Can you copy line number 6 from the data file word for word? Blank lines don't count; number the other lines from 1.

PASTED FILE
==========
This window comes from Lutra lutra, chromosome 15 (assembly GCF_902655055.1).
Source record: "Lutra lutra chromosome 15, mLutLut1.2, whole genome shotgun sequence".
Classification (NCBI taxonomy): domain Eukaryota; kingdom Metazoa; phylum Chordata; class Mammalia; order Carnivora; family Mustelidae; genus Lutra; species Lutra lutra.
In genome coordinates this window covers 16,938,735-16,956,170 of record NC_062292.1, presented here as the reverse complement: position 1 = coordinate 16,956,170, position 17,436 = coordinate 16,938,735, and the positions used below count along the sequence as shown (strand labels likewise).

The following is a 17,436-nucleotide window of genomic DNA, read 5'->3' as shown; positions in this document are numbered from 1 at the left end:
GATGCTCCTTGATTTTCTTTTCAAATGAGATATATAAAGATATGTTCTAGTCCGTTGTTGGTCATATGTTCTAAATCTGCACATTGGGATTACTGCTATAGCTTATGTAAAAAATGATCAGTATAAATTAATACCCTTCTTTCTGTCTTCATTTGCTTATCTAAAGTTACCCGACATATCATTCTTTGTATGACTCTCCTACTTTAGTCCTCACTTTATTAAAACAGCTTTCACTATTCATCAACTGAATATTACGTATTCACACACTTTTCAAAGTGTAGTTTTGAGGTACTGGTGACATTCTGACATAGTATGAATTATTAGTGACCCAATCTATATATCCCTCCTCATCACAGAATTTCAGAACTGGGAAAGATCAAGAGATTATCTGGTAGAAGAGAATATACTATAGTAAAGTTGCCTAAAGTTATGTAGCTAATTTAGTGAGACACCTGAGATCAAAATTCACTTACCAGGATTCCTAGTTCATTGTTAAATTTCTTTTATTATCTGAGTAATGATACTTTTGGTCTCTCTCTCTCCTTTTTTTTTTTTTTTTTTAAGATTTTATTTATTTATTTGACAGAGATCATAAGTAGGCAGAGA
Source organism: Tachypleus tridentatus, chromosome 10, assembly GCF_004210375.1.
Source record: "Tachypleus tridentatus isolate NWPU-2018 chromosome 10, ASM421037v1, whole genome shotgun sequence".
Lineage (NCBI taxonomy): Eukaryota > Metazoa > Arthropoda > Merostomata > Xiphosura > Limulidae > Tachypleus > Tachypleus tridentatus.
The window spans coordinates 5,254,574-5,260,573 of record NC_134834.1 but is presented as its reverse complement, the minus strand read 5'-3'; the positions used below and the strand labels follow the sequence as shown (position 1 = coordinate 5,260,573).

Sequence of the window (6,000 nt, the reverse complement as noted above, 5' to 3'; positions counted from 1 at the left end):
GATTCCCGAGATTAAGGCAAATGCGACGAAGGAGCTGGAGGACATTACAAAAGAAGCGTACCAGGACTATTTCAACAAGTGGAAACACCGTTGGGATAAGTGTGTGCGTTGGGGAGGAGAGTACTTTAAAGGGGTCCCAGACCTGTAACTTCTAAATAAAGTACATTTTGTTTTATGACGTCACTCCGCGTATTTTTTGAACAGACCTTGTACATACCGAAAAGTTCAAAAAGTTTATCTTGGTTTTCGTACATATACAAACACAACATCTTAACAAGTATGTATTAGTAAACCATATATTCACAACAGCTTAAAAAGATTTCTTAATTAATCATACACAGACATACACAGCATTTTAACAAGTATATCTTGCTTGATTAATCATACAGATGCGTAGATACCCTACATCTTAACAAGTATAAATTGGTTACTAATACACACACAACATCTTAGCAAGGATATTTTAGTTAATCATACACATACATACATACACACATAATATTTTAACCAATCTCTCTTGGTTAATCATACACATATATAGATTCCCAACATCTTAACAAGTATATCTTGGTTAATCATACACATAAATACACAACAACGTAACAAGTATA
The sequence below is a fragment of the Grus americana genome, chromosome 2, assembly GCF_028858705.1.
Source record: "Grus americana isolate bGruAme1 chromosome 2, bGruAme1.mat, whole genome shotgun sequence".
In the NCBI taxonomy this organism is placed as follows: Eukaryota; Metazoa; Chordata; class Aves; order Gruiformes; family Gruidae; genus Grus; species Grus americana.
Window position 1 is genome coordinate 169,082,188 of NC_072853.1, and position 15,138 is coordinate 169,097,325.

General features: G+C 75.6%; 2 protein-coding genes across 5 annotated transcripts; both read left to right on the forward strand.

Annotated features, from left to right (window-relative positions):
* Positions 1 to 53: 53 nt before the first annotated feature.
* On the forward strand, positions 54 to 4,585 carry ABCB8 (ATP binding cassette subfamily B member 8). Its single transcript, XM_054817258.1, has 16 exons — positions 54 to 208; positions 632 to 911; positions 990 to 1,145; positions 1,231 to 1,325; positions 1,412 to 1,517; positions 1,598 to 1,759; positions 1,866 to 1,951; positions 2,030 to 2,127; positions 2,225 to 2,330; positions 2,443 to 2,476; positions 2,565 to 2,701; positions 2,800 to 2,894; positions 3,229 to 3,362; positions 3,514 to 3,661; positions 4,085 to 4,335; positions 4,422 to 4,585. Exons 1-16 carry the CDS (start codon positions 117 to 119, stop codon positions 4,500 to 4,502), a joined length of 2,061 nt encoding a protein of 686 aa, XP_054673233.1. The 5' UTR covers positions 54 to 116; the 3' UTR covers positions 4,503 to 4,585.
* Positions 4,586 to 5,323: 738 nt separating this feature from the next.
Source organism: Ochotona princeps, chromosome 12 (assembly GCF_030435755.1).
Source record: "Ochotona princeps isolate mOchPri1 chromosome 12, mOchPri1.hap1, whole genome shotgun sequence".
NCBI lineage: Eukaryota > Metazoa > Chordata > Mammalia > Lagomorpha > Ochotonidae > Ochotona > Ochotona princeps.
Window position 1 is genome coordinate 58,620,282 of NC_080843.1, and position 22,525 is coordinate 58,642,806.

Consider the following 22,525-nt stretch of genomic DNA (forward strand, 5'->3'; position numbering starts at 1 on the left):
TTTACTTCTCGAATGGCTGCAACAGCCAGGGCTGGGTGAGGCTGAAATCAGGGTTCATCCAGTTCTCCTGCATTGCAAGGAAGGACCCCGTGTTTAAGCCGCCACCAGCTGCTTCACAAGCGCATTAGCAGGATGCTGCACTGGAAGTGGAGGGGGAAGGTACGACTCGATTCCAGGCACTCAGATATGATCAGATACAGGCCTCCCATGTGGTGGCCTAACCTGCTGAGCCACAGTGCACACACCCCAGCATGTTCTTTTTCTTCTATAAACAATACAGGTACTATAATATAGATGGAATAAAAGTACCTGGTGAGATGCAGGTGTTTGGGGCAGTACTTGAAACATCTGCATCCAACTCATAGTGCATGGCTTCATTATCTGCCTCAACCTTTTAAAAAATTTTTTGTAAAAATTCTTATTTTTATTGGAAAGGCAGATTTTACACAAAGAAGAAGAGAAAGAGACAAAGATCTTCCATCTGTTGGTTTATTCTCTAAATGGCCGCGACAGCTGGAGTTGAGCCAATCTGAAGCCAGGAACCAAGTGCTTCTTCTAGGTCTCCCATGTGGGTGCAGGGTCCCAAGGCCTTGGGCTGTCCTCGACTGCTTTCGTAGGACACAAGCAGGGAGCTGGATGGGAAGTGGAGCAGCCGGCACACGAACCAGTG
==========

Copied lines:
GATGCTCCTTGATTTTCTTTTCAAATGAGATATATAAAGATATGTTCTAGTCCGTTGTTGGTCATATGTTCTAAATCTGCACATTGGGATTACTGCTATAGCTTATGTAAAAAATGATCAGTATAAATTAATACCCTTCTTTCTGTCTTCATTTGCTTATCTAAAGTTACCCGACATATCATTCTTTGTATGACTCTCCTACTTTAGTCCTCACTTTATTAAAACAGCTTTCACTATTCATCAACTGAATATTACGTATTCACACACTTTTCAAAGTGTAGTTTTGAGGTACTGGTGACATTCTGACATAGTATGAATTATTAGTGACCCAATCTATATATCCCTCCTCATCACAGAATTTCAGAACTGGGAAAGATCAAGAGATTATCTGGTAGAAGAGAATATACTATAGTAAAGTTGCCTAAAGTTATGTAGCTAATTTAGTGAGACACCTGAGATCAAAATTCACTTACCAGGATTCCTAGTTCATTGTTAAATTTCTTTTATTATCTGAGTAATGATACTTTTGGTCTCTCTCTCTCCTTTTTTTTTTTTTTTTTTAAGATTTTATTTATTTATTTGACAGAGATCATAAGTAGGCAGAGA